The Best .308 Pistols in 2023
What is the best .308 caliber pistol available on today’s crowded market? We a look at the best of what’s out there and give you all the help you need to determine which of these fire-breathing dragons is perfect for you.
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The POF Revolution is the best .308 pistol for most people. While expensive, Patriot Ordnance Factory (POF) has done a bit of a magic trick in scaling a .308 pistol down to 5.56 proportions. By using all the same parts as the 5.56 Revolution counterpart, the .308 variant is lighter than other semi-auto .308 pistols and the billet receiver gives you a gun that will last a lifetime.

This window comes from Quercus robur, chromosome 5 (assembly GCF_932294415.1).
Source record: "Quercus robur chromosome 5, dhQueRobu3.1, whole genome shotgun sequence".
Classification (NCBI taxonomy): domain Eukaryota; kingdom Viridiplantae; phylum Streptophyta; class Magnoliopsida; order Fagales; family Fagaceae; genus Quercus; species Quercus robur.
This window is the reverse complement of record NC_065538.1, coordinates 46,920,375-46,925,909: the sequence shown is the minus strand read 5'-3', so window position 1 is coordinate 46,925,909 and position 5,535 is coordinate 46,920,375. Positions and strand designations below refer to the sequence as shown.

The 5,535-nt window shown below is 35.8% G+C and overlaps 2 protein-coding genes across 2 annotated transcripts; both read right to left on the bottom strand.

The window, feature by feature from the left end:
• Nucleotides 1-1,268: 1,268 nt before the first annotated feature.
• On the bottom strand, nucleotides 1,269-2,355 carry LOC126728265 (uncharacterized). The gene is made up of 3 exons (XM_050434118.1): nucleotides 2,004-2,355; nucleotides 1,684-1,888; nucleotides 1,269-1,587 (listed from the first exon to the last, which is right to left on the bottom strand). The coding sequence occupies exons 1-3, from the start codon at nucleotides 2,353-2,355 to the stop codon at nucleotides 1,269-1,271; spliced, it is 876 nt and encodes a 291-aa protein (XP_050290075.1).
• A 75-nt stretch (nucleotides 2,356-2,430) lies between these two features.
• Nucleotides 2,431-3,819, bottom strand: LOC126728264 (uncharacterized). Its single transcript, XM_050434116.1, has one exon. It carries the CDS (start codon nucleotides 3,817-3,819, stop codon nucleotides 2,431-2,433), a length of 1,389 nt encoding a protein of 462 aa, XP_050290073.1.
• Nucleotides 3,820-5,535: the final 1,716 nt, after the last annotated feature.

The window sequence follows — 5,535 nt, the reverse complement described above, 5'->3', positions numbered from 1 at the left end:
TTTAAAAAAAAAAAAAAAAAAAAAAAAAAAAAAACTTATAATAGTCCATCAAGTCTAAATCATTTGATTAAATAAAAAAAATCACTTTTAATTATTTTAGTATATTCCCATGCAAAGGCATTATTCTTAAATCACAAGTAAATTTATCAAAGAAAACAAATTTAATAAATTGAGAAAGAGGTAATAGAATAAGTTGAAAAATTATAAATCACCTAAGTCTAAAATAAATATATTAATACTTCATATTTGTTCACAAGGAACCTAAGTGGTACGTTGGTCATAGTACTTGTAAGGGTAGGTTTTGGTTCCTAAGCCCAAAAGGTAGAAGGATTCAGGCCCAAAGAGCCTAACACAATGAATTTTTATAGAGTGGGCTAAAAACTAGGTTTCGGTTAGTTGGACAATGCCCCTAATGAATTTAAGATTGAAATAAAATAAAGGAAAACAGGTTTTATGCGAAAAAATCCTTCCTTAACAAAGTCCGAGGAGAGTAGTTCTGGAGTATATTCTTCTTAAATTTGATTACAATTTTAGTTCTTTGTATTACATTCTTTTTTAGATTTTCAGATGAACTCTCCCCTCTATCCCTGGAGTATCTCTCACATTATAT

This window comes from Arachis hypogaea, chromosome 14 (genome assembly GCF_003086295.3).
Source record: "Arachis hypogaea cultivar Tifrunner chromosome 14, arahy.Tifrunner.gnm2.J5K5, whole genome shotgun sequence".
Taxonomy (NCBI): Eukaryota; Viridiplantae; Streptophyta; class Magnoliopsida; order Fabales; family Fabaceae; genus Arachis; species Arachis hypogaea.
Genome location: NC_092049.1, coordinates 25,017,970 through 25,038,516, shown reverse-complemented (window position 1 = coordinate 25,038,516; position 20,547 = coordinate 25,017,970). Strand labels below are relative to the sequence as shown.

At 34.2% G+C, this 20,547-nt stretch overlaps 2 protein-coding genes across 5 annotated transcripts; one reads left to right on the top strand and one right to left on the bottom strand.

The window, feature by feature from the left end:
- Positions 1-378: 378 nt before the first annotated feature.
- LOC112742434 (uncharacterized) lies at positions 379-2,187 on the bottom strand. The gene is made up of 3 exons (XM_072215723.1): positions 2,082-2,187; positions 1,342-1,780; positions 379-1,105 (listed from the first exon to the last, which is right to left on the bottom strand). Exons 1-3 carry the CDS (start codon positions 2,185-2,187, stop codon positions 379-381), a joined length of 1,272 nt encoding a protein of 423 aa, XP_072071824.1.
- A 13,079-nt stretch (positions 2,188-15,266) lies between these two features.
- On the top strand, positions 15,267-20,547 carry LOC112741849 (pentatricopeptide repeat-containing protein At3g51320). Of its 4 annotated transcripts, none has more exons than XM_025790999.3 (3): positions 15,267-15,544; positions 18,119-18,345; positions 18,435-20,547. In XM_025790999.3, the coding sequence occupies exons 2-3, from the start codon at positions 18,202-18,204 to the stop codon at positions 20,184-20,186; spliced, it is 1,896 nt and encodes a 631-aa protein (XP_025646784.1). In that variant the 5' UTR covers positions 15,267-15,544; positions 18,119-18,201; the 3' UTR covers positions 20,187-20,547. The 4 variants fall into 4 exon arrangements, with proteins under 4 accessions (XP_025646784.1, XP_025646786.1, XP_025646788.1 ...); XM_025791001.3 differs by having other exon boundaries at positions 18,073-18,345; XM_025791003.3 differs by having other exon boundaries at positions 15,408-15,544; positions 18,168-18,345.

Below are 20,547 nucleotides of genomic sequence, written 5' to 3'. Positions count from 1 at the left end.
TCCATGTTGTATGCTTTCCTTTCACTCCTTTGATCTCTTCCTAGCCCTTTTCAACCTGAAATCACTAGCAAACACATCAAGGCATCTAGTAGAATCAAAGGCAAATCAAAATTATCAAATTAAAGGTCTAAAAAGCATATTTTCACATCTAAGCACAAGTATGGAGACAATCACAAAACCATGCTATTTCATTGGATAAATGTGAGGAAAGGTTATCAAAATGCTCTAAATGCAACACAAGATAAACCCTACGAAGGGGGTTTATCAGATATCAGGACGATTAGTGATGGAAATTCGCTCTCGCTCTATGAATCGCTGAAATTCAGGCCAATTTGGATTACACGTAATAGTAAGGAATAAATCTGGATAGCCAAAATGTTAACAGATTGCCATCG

In This Article
.308 Pistol Comparison
Below is my list of the best .308 pistols. I list the best choices in terms of value, performance, design, and cost. Click on the name to head to the product page, read reviews and check prices or skip ahead to the list of pistols.
Budget Semi-Auto Pick
Single-Shot Bolt-Action Pick
Single-Shot Break-Action Pick
How We Picked
We included semi-auto, bolt, and break-action pistols as they each have unique advantages.
We focused on brands that are known for producing high-quality 30-caliber firearms.
Our picks concentrated on the battle-proven AR-308/AR-10, HK G3/ HK91, FAL, and Galil variants.
We ensured our .308 pistol picks were supportable.
More on our selection process
The Best .308 Pistols
1. Best Semi-Auto: POF Revolution P308